The first of six issues of People and Nature to be published this year is online now!

Citizen Science

This issue features a cross-journal Special Feature with the other British Ecological Society Journals — Citizen Science. The Special Feature showcases the contribution of citizen science to the advancement of ecological and people and nature-based knowledge. The opening Editorial Towards ecological science for all by all introduces the Special Feature and some of the People and Nature authors have written blog posts about their work in citizen science.

To find out more about Citizen Science and how you can get involved with the work published in this Special Feature check out the British Ecological Society Citizen Science Hub. You can also find our current list of calls for contributions to Special Features across the British Ecological Society Journals here.

What’s on the cover?

Participants from the US‐based Coastal Observation and Seabird Survey Team (COASST) citizen science programme work to identify a bird carcass found on a local beach – sites which often elicit attachment due to natural, social, and personal dimensions of the place. Photo Credit: Clark Fair.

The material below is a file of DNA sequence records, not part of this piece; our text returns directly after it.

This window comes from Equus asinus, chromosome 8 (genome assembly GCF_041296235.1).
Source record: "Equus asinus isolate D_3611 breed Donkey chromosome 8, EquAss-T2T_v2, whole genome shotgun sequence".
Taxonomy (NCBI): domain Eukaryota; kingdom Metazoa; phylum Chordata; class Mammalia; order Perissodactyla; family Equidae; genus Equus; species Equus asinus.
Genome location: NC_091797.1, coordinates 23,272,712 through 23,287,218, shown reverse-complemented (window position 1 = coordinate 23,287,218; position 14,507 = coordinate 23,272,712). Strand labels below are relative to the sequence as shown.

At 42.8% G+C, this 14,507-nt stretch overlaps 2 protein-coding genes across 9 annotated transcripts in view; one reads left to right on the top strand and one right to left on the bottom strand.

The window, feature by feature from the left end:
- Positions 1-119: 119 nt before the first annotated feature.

The cover image is taken from the Research Article by Benjamin Haywood and colleagues Shapeshifting attachment: Exploring multi‐dimensional people–place bonds in place‐based citizen science

You can read more about this research in the authors’ plain language summary Do bonds between people and the places they study matter in citizen science? and in a blog post from Benjamin Haywood The power of connected learning through citizen science.

Other highlights

This issue features the latest open access research exploring the relationships between people and nature, including research on enhancing ecosystem services through soundscape management, a Perspective on whether computer models help us to avoid environmental crises, a Review reconsidering the role of the built environment in human–wildlife interactions plus so much more!

The University of Queensland organised a press release about demystifying traditional Chinese medicine for conservationists being the key to better protecting endangered species like pangolins, tigers and rhino for Herbert Cheung and colleagues’ People and Nature Review & Synthesis article Understanding Traditional Chinese Medicine to strengthen conservation outcomes. You can also read more in the authors’ plain language summary TCM 101: A better understanding of Traditional Chinese Medicine can enable conservationists to improve wildlife outcomes.

And don’t forget — all articles published in People and Nature are Open Access and have a plain language summary written by the authors!